Afterwards Duncan and I walked around the rocks, then he flew a drone over the unusual rock formations, but we couldn't stop talking about the lyrebirds.

Friday afternoon turned into evening and we all jammed again. Duncan loaded lyrebird samples into his digital drum kit and produced the very definition of Disco Concrete. Then we packed up and mentally I began the drive home.

Living in feelings
compiling information
looking for a thread 

It was foggy at sunrise and the gum trees wiggled in the window. Their silhouettes looked both close and far. The forms were clearly a tree, but the modulations of the glass made it contort. I imagined a voice asking, "why's he looking at a bunch of leaves," and became self-conscious for daydreaming and pondered things I should be doing.

Those moments where I observe myself are like snapshots. Sometimes it's a reminder of where my thoughts have wandered, other times it feels like that conversation overheard at the playground earlier in the week. In the former setting that insight can prompt reflection, while in the latter it usually chases away carefree moments of play.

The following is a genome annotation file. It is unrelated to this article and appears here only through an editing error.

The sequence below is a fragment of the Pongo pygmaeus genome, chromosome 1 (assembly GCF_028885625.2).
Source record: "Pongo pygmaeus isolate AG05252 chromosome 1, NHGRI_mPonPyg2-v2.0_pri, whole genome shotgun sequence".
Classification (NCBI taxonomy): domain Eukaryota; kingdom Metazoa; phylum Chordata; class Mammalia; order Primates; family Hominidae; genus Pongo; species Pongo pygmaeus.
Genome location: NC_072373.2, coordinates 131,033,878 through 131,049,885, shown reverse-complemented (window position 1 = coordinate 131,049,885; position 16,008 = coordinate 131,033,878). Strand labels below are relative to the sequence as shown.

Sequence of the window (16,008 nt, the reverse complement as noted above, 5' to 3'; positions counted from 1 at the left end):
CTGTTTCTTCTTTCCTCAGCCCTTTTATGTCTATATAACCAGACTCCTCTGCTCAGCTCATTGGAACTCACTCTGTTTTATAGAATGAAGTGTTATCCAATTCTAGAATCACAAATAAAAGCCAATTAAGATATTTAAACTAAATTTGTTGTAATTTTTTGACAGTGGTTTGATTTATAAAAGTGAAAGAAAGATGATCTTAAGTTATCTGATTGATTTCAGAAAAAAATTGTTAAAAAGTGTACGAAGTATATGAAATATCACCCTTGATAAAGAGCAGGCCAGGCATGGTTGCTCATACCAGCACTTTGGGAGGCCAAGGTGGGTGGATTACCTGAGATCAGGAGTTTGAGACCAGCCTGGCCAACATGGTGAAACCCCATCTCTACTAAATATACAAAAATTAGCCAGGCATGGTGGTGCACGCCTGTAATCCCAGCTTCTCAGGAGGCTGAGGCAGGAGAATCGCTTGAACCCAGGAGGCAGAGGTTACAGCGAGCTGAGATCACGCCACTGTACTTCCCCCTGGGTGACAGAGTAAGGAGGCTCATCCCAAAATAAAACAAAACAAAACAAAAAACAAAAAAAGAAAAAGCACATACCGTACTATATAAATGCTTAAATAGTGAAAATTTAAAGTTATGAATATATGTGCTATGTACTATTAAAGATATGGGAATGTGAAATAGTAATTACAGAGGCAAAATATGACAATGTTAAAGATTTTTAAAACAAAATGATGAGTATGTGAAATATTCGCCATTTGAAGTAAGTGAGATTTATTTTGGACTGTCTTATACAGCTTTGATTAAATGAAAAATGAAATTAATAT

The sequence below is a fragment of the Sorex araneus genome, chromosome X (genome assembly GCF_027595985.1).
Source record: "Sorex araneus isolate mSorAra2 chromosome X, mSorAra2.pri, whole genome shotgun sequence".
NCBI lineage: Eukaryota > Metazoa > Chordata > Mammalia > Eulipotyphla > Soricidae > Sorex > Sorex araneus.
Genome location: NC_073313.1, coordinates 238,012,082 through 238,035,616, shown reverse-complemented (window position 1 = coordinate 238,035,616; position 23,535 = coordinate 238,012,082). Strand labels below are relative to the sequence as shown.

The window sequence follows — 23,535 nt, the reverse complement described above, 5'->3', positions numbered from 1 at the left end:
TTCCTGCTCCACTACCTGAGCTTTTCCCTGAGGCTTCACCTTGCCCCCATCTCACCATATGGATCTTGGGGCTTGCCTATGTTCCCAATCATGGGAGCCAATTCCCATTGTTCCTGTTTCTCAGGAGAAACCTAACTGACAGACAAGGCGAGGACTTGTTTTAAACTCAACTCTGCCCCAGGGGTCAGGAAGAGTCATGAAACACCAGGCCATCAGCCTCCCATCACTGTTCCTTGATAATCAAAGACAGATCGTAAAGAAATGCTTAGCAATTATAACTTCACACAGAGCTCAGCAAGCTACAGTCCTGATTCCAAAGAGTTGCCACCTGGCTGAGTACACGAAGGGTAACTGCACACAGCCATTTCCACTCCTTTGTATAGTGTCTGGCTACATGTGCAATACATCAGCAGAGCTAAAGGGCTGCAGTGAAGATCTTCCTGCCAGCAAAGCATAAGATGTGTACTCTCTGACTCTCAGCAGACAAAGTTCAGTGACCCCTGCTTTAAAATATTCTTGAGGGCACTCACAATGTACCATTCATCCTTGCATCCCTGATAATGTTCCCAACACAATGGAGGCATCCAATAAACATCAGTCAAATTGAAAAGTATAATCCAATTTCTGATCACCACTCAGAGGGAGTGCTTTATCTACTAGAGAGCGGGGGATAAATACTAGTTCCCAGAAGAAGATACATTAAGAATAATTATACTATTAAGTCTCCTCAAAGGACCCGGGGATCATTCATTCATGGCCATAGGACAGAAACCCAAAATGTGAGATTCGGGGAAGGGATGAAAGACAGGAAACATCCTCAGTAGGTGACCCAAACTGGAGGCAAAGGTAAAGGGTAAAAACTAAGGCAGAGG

Is that my neurodivergence? An ability to hear music in playground equipment, where bystanders see steel poles? The quality of play in Kandos was memorable and I was stimulated by great company and beautiful landscapes.

I reflected on our creative processes during the drive home. I left Kandos in fog, then I rose above the clouds and into a clear morning. Shortly before the steep descent into Sofala, I topped a crest that might have been the top of the world. I looked out across hilltops that appeared as islands in a sea of cold fluff. The distances between them stretched into the infinite and I wondered how much one hilltop might know about another.

As I drove back into the fog, I tried to hold an image in my mind of those peaks and the sunshine they saw while the rest of the world was clouded.